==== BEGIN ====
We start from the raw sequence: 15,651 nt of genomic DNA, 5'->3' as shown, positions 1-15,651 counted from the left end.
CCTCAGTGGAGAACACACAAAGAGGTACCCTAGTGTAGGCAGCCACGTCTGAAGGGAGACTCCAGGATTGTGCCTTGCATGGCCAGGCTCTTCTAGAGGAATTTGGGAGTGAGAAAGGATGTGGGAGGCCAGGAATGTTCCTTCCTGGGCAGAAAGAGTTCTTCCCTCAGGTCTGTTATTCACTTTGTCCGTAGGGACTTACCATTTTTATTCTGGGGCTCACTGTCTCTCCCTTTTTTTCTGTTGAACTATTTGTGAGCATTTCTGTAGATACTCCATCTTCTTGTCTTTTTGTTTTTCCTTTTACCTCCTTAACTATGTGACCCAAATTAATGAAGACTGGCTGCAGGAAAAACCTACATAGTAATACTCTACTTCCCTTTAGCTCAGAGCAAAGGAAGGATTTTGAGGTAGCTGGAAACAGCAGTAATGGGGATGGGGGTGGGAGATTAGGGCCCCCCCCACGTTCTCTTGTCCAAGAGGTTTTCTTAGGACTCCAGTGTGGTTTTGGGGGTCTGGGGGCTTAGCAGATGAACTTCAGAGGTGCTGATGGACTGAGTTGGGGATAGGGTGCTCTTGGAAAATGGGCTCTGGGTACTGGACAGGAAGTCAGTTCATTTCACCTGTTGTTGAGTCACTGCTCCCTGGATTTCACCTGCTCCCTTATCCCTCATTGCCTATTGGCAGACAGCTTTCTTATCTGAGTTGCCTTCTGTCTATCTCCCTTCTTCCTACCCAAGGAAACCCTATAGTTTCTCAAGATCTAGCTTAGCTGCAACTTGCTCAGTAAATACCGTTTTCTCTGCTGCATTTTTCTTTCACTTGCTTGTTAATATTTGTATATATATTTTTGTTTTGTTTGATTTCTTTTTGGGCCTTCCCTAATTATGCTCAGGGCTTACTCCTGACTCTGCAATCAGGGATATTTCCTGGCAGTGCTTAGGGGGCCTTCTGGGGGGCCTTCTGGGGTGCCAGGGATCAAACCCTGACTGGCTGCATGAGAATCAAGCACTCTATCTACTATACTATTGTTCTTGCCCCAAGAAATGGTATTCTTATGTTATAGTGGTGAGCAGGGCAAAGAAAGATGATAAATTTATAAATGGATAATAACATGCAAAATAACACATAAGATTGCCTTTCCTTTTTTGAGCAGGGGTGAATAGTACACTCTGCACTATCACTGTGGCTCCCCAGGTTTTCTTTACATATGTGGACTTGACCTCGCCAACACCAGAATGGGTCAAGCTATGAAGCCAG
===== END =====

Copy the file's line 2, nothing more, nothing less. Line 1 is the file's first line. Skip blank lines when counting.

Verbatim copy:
CCTCAGTGGAGAACACACAAAGAGGTACCCTAGTGTAGGCAGCCACGTCTGAAGGGAGACTCCAGGATTGTGCCTTGCATGGCCAGGCTCTTCTAGAGGAATTTGGGAGTGAGAAAGGATGTGGGAGGCCAGGAATGTTCCTTCCTGGGCAGAAAGAGTTCTTCCCTCAGGTCTGTTATTCACTTTGTCCGTAGGGACTTACCATTTTTATTCTGGGGCTCACTGTCTCTCCCTTTTTTTCTGTTGAACTATTTGTGAGCATTTCTGTAGATACTCCATCTTCTTGTCTTTTTGTTTTTCCTTTTACCTCCTTAACTATGTGACCCAAATTAATGAAGACTGGCTGCAGGAAAAACCTACATAGTAATACTCTACTTCCCTTTAGCTCAGAGCAAAGGAAGGATTTTGAGGTAGCTGGAAACAGCAGTAATGGGGATGGGGGTGGGAGATTAGGGCCCCCCCCACGTTCTCTTGTCCAAGAGGTTTTCTTAGGACTCCAGTGTGGTTTTGGGGGTCTGGGGGCTTAGCAGATGAACTTCAGAGGTGCTGATGGACTGAGTTGGGGATAGGGTGCTCTTGGAAAATGGGCTCTGGGTACTGGACAGGAAGTCAGTTCATTTCACCTGTTGTTGAGTCACTGCTCCCTGGATTTCACCTGCTCCCTTATCCCTCATTGCCTATTGGCAGACAGCTTTCTTATCTGAGTTGCCTTCTGTCTATCTCCCTTCTTCCTACCCAAGGAAACCCTATAGTTTCTCAAGATCTAGCTTAGCTGCAACTTGCTCAGTAAATACCGTTTTCTCTGCTGCATTTTTCTTTCACTTGCTTGTTAATATTTGTATATATATTTTTGTTTTGTTTGATTTCTTTTTGGGCCTTCCCTAATTATGCTCAGGGCTTACTCCTGACTCTGCAATCAGGGATATTTCCTGGCAGTGCTTAGGGGGCCTTCTGGGGGGCCTTCTGGGGTGCCAGGGATCAAACCCTGACTGGCTGCATGAGAATCAAGCACTCTATCTACTATACTATTGTTCTTGCCCCAAGAAATGGTATTCTTATGTTATAGTGGTGAGCAGGGCAAAGAAAGATGATAAATTTATAAATGGATAATAACATGCAAAATAACACATAAGATTGCCTTTCCTTTTTTGAGCAGGGGTGAATAGTACACTCTGCACTATCACTGTGGCTCCCCAGGTTTTCTTTACATATGTGGACTTGACCTCGCCAACACCAGAATGGGTCAAGCTATGAAGCCAG